Down with tuition increases, bottled water and bad contracts

  • Photo by Julia Jones

The Your Concordia slate was out in full force early this morning in the first official hours of the 2011 CSU general election campaign.

Your Concordia, led by Lex Gill, is comprised of some of Concordia’s most well-known and outspoken activists.

Three main points came up in discussions with Your Concordia members: bottled water, student space and tuition hikes.

“We want a good deal or no deal,” said Gill of the controversial student centre proposal rejected by students twice over the past two years. “The current student centre contract is poorly written at best and exploitative at worst.

“I’m not going to promise anyone a building. I can promise people a fair contract. I can promise people getting out of a contract that’s exploitative. And I can promise broadly that we have a mandate to protect, invest in and create more student space.”

Your Concordia also supports a ban of bottled water on campus.

“We are committed to working with [Facilities Management on campus] to ensure the abundance of clean, safe and free drinking water,” said Gill. “You shouldn’t have to walk around for ten minutes to find a water fountain. That’s silly. Water is free. I should be a right.”

Gill was also strong spoken about the need to keep tuition fees down, not ruling out the possibility of a general student strike if the government does not back down.

“We will work in solidarity with other student unions in Quebec and in the world. If it appears necessary, and if we feel we have the democratic support of our membership, then yes [we will strike],” she said.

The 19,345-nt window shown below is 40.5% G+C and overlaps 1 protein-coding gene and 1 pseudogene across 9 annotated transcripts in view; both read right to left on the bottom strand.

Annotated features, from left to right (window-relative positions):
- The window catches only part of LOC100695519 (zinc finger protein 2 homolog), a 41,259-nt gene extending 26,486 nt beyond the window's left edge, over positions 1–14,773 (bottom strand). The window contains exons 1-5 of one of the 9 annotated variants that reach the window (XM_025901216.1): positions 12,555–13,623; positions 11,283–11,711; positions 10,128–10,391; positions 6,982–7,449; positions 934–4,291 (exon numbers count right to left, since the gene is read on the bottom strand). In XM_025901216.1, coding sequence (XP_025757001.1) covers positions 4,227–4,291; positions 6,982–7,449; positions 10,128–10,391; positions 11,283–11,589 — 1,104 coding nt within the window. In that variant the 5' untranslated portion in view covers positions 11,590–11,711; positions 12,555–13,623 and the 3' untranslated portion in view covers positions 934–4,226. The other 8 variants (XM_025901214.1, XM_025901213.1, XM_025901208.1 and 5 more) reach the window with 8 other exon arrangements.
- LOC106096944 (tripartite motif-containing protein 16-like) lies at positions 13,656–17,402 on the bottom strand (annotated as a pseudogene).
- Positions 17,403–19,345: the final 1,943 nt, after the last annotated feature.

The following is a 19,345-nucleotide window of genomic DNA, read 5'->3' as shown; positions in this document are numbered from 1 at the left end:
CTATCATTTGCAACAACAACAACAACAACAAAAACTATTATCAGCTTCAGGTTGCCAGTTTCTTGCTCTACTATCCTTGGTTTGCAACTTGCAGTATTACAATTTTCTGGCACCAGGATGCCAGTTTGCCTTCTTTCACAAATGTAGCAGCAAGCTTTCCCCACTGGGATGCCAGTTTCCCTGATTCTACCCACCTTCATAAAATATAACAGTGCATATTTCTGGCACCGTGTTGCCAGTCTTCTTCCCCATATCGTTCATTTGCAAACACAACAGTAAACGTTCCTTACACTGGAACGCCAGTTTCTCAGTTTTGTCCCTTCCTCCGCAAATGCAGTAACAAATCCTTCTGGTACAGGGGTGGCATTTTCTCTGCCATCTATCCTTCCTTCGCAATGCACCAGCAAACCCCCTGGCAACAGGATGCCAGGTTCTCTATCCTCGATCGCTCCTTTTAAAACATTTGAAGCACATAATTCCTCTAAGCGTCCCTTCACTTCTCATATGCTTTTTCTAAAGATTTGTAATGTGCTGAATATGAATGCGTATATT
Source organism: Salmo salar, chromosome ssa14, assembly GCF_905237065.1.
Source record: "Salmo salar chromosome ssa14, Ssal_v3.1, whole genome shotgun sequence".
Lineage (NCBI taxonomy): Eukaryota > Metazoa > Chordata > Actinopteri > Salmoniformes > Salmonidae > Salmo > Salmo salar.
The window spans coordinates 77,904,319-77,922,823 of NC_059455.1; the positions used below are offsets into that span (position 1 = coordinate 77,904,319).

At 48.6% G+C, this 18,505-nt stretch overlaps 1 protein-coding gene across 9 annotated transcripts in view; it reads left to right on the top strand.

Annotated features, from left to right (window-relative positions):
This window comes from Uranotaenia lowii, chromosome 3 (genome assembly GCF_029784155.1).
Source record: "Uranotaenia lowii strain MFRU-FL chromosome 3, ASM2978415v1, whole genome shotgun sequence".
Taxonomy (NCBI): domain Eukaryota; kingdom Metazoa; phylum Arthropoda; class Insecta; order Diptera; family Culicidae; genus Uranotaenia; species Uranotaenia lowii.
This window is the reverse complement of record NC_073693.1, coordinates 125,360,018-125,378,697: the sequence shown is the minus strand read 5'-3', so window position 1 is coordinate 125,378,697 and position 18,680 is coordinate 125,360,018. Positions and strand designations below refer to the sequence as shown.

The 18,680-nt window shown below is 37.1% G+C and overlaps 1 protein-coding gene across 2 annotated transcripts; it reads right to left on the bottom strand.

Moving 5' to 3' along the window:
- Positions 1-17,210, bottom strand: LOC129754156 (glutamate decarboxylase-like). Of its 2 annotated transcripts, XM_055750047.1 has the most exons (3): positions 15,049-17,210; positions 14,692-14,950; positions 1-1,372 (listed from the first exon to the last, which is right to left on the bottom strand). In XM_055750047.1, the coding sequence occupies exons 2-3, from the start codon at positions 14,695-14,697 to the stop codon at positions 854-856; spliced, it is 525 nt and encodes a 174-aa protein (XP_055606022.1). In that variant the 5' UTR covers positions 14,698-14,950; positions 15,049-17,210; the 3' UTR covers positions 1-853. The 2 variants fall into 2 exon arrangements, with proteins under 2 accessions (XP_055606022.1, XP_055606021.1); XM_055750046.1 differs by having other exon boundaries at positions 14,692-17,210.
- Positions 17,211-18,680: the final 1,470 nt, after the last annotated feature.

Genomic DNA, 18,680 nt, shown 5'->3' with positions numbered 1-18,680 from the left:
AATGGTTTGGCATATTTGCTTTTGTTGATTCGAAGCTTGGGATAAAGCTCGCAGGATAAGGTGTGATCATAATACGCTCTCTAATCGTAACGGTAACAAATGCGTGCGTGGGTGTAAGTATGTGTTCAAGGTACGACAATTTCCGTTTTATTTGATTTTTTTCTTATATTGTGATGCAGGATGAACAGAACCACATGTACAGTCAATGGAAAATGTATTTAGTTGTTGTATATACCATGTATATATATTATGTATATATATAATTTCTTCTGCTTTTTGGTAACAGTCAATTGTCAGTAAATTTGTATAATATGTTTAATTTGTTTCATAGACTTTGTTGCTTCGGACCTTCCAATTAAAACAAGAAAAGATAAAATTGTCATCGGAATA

“In our mind, a strike is not something you do lightly. You have to do it with a lot of consideration for your members.”

Gill also spoke about Morgan Pudwell, the recently resigned VP Sustainability & Promotions of the current CSU, who is running for VP Advocacy & Outreach for Your Concordia.

“I think it’s important to frame [Pudwell’s] resignation as a resignation of protest,” she said.

“She could no longer work with the people who are currently executives of the CSU. I think her allegations are all things that need to be addressed. Instead of addressing them, people have turned it into ‘let’s talk about Morgan Pudwell.’”

Pudwell briefly commented to The Link about her resignation and then spoke about why she is running again for the CSU not even two weeks after quitting it.

“After I resigned, I was approached by some of these student and they thought that I had shown a lot of integrity in that decision and they asked me to run,” said Pudwell.

Of her time on the CSU this past year, she said, “I spent a lot of time reaching out to groups that often felt like they were cast aside by the CSU or groups that didn’t think that they had any representation at the CSU.”

“I found that working with those groups brought a lot to the CSU,” she said. “If you look at the WHALE, it was organized by a lot of students and groups that don’t usually work with the CSU. I’m interested in building those relationships and representing the whole community at Concordia.”

Reinforcing their dedication to their Your Concordia “transparency” platform point, slate members handed out pamphlets outlining their campaign expenses in detail.

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